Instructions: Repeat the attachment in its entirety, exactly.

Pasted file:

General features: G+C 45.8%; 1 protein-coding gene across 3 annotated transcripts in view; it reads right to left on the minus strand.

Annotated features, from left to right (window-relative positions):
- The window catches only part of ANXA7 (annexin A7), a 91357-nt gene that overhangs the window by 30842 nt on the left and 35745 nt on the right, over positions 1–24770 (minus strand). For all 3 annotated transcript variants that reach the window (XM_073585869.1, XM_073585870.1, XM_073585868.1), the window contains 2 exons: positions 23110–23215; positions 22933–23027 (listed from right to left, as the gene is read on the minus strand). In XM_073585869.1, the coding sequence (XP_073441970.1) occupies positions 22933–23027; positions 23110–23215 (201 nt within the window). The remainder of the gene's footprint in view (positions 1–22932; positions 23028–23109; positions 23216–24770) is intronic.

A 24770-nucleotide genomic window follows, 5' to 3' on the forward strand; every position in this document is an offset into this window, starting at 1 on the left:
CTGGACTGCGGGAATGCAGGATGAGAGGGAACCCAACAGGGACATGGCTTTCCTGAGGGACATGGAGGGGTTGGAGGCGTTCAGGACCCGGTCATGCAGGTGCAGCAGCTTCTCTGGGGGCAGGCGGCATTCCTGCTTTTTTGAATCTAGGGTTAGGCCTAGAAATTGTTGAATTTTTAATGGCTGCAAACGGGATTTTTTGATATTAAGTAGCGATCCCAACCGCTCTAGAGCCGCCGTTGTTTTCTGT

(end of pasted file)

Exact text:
General features: G+C 45.8%; 1 protein-coding gene across 3 annotated transcripts in view; it reads right to left on the minus strand.

Annotated features, from left to right (window-relative positions):
- The window catches only part of ANXA7 (annexin A7), a 91357-nt gene that overhangs the window by 30842 nt on the left and 35745 nt on the right, over positions 1–24770 (minus strand). For all 3 annotated transcript variants that reach the window (XM_073585869.1, XM_073585870.1, XM_073585868.1), the window contains 2 exons: positions 23110–23215; positions 22933–23027 (listed from right to left, as the gene is read on the minus strand). In XM_073585869.1, the coding sequence (XP_073441970.1) occupies positions 22933–23027; positions 23110–23215 (201 nt within the window). The remainder of the gene's footprint in view (positions 1–22932; positions 23028–23109; positions 23216–24770) is intronic.

A 24770-nucleotide genomic window follows, 5' to 3' on the forward strand; every position in this document is an offset into this window, starting at 1 on the left:
CTGGACTGCGGGAATGCAGGATGAGAGGGAACCCAACAGGGACATGGCTTTCCTGAGGGACATGGAGGGGTTGGAGGCGTTCAGGACCCGGTCATGCAGGTGCAGCAGCTTCTCTGGGGGCAGGCGGCATTCCTGCTTTTTTGAATCTAGGGTTAGGCCTAGAAATTGTTGAATTTTTAATGGCTGCAAACGGGATTTTTTGATATTAAGTAGCGATCCCAACCGCTCTAGAGCCGCCGTTGTTTTCTGT